In the late 1970s, the rapid development of Singapore’s economy resulted in an extremely tight labour market which necessitated an urgent shift away from labour-intensive industries to technology and knowledge-intensive industries. It was mooted that foreign governments assist technically and financially with the establishment of 'institutes of technology', taking in trainees with 'A' level qualifications and maintaining close ties with technology leaders from industry - serving as a conduit for technology and know-how transfer.
In 1978, a proposal to establish the German-Singapore Institute (GSI) was put forward. This would be EDB's first institute of technology. Commencing operations in February 1982, it began to bridge the demand and supply for skilled manpower, while complementing existing training systems found elsewhere. This was followed by the idea for a French-Singapore Institute (FSI) in 1980. Intended to specialise in the training of technologists in the electro-technical engineering fields, it was modelled after the then École Supérieure d'Ingénieurs en Électronique et Électrotechnique (ESIEE) of Paris. Together with the Japanese-Singapore Institute of Software Technology, these establishments attempted to fill an essential gap in vocational and technical training, providing critical manpower to new and merging industries.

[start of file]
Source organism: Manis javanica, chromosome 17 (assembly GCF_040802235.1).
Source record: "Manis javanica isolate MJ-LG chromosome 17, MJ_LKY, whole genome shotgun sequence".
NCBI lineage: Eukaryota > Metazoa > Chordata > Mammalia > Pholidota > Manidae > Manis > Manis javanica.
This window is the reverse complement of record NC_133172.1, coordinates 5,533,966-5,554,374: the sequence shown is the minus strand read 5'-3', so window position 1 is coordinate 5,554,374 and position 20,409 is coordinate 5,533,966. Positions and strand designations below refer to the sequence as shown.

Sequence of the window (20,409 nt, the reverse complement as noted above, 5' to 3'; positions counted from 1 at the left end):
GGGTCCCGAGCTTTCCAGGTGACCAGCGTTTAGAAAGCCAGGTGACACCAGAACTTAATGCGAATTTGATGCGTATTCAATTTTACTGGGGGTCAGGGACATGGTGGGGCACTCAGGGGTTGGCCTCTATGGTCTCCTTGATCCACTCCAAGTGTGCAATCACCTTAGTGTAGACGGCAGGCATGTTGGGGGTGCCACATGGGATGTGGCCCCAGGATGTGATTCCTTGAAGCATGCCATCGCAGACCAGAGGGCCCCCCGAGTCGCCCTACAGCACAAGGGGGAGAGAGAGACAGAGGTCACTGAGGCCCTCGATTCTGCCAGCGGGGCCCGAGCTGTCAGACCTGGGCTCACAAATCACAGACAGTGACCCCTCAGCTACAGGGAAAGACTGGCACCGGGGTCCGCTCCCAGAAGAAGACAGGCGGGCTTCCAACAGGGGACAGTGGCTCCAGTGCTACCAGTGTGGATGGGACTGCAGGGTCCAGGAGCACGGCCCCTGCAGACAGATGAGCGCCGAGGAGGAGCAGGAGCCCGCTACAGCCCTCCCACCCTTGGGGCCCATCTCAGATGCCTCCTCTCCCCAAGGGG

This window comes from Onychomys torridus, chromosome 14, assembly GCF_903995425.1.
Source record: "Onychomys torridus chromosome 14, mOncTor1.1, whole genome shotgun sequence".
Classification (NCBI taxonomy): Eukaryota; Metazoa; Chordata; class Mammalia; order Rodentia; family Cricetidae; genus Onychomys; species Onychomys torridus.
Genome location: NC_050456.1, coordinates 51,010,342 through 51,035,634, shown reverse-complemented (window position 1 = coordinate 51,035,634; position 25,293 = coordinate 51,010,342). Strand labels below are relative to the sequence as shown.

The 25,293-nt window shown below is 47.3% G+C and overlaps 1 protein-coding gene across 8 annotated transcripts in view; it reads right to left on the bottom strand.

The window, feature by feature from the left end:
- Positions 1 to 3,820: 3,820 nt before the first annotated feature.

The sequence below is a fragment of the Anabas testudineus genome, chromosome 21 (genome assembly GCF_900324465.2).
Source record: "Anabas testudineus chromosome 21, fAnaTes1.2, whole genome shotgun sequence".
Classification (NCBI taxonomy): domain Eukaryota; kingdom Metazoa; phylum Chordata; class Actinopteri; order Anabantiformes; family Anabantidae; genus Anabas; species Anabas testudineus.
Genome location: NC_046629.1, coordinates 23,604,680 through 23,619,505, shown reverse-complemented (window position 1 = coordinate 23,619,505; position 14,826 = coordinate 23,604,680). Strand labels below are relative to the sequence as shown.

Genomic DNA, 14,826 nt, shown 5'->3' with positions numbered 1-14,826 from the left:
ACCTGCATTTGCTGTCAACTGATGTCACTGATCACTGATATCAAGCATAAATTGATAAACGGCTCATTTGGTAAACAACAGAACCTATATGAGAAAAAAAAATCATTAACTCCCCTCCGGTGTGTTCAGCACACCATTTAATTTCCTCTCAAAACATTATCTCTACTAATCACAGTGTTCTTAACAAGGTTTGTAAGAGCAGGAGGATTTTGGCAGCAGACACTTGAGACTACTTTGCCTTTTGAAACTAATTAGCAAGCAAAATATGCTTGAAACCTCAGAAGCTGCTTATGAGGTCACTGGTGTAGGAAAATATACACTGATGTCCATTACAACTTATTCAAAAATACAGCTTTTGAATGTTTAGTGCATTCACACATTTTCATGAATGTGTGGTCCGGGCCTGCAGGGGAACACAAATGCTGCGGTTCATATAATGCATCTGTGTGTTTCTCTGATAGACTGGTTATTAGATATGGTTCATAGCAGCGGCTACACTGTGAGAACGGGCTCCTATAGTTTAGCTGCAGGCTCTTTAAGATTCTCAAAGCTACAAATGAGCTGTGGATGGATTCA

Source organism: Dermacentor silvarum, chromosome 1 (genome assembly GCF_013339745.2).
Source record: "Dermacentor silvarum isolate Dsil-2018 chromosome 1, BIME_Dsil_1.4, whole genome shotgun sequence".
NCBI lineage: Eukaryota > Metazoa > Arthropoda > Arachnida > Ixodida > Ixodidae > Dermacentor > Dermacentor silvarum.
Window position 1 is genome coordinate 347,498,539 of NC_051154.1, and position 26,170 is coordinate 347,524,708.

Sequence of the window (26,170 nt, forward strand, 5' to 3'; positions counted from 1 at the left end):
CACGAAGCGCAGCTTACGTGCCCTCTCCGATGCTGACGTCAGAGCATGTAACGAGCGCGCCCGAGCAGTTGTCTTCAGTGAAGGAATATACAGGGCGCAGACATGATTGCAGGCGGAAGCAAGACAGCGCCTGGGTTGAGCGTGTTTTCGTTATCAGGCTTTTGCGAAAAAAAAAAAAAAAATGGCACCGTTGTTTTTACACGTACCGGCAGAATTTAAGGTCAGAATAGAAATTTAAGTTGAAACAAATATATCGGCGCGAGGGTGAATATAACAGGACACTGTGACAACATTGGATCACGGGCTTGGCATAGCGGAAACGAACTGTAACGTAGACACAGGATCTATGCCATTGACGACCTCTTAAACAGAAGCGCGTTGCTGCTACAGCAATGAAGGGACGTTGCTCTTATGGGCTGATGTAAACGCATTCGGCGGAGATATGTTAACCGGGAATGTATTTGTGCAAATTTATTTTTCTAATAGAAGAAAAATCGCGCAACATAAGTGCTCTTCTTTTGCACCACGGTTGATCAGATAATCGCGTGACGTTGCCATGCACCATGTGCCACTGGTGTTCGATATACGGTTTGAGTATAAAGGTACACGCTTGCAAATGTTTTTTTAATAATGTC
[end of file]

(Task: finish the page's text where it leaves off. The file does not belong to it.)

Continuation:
In 1992, after EDB concluded that these institutes be should be brought in line with Singapore's mainstream education programmes, Cabinet approved their transfer to Nanyang Polytechnic School of Engineering. The two buildings were then adapted for reuse as Informatics Academy’s Jurong Campus from 2005 to 2011, and have remained vacant since.
In 2012, tender for a new hotel on part of the GSI site was announced – included in the development is a new road which will necessitate the demolition of the FSI. Plans for the GSI building have not been announced.